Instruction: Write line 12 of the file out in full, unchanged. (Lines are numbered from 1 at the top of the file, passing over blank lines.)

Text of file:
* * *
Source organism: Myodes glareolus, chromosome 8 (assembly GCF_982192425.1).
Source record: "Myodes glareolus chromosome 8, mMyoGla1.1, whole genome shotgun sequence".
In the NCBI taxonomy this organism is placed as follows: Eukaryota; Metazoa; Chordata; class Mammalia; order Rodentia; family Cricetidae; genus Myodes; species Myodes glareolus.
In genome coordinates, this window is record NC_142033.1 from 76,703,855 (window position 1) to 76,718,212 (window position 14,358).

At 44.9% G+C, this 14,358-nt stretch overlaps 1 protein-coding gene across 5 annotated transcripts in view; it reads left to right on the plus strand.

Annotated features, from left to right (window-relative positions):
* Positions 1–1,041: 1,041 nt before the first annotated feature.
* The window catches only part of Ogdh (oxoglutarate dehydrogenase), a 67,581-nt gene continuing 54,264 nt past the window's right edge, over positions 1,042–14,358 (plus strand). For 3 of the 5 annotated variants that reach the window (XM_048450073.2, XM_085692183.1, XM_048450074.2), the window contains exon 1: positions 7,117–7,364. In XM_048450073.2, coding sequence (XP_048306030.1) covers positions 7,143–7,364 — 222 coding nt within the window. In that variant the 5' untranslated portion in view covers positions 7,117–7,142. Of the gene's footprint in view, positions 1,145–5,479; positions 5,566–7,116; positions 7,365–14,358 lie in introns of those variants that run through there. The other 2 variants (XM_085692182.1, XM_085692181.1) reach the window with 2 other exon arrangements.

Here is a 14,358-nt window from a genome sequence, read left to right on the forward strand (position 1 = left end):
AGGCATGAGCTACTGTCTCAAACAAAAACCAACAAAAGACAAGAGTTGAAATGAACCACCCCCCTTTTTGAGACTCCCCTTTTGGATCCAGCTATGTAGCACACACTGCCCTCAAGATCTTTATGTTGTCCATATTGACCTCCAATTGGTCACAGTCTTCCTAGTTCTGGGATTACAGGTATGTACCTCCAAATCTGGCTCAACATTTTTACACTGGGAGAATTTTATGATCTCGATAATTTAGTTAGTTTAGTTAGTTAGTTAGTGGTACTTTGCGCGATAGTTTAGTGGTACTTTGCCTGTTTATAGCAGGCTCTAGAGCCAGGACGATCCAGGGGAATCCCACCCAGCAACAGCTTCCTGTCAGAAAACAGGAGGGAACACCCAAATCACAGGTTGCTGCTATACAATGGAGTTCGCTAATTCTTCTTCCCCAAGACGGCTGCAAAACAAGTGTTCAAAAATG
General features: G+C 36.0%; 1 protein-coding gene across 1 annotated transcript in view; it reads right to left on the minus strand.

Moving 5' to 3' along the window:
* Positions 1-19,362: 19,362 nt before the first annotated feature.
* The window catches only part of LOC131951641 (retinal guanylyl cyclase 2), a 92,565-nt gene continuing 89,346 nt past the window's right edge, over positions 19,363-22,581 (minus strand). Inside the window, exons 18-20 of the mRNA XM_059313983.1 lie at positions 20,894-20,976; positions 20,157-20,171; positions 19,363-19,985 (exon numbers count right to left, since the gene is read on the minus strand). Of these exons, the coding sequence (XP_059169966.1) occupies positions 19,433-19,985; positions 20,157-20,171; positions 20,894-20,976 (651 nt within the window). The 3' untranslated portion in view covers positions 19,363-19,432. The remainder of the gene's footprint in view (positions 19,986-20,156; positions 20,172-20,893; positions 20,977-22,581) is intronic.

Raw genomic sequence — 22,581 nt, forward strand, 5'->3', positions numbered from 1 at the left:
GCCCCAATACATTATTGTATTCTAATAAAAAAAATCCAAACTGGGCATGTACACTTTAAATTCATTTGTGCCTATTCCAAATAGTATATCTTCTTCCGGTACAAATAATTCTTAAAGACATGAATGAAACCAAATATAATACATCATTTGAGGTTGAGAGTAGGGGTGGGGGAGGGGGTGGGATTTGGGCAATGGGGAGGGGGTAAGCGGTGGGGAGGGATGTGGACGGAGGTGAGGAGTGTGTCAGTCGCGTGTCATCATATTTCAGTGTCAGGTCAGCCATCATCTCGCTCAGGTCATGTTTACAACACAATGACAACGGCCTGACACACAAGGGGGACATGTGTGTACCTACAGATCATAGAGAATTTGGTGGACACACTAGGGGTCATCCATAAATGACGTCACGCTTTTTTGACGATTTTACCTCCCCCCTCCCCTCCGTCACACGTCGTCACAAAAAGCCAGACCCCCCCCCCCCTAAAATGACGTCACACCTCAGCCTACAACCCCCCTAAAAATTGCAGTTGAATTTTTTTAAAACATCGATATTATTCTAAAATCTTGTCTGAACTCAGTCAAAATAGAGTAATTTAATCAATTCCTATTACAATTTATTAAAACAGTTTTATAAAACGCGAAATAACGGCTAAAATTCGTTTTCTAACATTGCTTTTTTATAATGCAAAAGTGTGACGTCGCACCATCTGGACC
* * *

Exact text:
Moving 5' to 3' along the window: